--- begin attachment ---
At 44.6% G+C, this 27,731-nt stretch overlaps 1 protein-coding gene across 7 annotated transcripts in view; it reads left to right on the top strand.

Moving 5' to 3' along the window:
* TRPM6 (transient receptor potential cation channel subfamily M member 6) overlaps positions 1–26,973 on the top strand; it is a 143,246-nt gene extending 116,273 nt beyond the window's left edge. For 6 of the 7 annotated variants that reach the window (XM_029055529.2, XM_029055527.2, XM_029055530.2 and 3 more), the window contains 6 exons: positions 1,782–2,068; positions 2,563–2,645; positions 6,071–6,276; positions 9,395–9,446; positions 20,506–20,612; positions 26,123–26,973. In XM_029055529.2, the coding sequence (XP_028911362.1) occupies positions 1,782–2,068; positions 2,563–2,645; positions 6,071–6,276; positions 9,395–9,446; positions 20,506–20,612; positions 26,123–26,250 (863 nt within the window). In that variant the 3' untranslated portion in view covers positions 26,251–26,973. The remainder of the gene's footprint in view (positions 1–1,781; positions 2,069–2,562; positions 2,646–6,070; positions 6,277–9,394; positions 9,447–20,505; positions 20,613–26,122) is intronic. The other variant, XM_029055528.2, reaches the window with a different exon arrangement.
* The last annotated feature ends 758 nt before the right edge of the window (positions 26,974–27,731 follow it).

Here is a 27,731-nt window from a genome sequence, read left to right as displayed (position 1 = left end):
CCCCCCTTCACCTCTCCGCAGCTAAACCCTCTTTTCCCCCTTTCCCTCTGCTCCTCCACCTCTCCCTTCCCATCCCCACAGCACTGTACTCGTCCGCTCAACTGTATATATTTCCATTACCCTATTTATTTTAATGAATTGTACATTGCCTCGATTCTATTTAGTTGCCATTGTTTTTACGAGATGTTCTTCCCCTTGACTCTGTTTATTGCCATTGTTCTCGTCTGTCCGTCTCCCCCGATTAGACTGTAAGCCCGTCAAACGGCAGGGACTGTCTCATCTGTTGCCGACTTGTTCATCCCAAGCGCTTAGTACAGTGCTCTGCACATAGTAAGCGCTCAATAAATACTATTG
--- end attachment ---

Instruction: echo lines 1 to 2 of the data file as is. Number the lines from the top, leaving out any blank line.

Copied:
At 44.6% G+C, this 27,731-nt stretch overlaps 1 protein-coding gene across 7 annotated transcripts in view; it reads left to right on the top strand.

Moving 5' to 3' along the window: